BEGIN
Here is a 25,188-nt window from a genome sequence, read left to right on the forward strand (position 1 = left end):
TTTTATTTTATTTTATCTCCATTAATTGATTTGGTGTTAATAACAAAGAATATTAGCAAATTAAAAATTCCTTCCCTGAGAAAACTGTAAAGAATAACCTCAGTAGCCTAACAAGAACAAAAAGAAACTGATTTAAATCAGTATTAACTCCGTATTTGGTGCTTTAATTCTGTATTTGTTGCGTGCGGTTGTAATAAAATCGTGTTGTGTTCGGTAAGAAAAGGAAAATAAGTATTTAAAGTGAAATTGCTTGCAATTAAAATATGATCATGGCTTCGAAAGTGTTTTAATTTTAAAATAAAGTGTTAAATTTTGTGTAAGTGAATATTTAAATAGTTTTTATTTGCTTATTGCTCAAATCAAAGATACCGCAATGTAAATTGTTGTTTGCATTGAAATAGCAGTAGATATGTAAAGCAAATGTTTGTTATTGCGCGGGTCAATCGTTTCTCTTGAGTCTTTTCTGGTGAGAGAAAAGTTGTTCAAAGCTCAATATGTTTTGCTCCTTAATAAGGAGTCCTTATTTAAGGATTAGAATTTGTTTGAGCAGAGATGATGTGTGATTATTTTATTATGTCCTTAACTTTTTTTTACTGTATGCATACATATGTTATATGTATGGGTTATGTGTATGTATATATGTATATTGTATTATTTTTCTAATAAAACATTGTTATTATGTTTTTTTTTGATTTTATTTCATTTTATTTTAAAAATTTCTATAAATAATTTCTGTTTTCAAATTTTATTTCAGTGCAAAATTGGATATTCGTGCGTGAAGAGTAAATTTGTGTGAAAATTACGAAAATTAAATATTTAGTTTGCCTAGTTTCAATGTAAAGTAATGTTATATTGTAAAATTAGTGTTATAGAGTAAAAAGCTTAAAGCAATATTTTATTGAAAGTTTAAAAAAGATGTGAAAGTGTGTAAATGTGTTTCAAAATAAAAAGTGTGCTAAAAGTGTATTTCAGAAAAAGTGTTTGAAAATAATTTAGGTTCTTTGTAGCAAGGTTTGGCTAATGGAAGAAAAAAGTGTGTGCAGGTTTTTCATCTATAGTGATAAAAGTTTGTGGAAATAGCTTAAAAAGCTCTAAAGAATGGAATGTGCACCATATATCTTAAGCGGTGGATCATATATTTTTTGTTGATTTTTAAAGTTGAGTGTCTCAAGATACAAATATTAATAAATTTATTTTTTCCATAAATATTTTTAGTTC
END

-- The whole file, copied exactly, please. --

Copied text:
Here is a 25,188-nt window from a genome sequence, read left to right on the forward strand (position 1 = left end):
TTTTATTTTATTTTATCTCCATTAATTGATTTGGTGTTAATAACAAAGAATATTAGCAAATTAAAAATTCCTTCCCTGAGAAAACTGTAAAGAATAACCTCAGTAGCCTAACAAGAACAAAAAGAAACTGATTTAAATCAGTATTAACTCCGTATTTGGTGCTTTAATTCTGTATTTGTTGCGTGCGGTTGTAATAAAATCGTGTTGTGTTCGGTAAGAAAAGGAAAATAAGTATTTAAAGTGAAATTGCTTGCAATTAAAATATGATCATGGCTTCGAAAGTGTTTTAATTTTAAAATAAAGTGTTAAATTTTGTGTAAGTGAATATTTAAATAGTTTTTATTTGCTTATTGCTCAAATCAAAGATACCGCAATGTAAATTGTTGTTTGCATTGAAATAGCAGTAGATATGTAAAGCAAATGTTTGTTATTGCGCGGGTCAATCGTTTCTCTTGAGTCTTTTCTGGTGAGAGAAAAGTTGTTCAAAGCTCAATATGTTTTGCTCCTTAATAAGGAGTCCTTATTTAAGGATTAGAATTTGTTTGAGCAGAGATGATGTGTGATTATTTTATTATGTCCTTAACTTTTTTTTACTGTATGCATACATATGTTATATGTATGGGTTATGTGTATGTATATATGTATATTGTATTATTTTTCTAATAAAACATTGTTATTATGTTTTTTTTTGATTTTATTTCATTTTATTTTAAAAATTTCTATAAATAATTTCTGTTTTCAAATTTTATTTCAGTGCAAAATTGGATATTCGTGCGTGAAGAGTAAATTTGTGTGAAAATTACGAAAATTAAATATTTAGTTTGCCTAGTTTCAATGTAAAGTAATGTTATATTGTAAAATTAGTGTTATAGAGTAAAAAGCTTAAAGCAATATTTTATTGAAAGTTTAAAAAAGATGTGAAAGTGTGTAAATGTGTTTCAAAATAAAAAGTGTGCTAAAAGTGTATTTCAGAAAAAGTGTTTGAAAATAATTTAGGTTCTTTGTAGCAAGGTTTGGCTAATGGAAGAAAAAAGTGTGTGCAGGTTTTTCATCTATAGTGATAAAAGTTTGTGGAAATAGCTTAAAAAGCTCTAAAGAATGGAATGTGCACCATATATCTTAAGCGGTGGATCATATATTTTTTGTTGATTTTTAAAGTTGAGTGTCTCAAGATACAAATATTAATAAATTTATTTTTTCCATAAATATTTTTAGTTC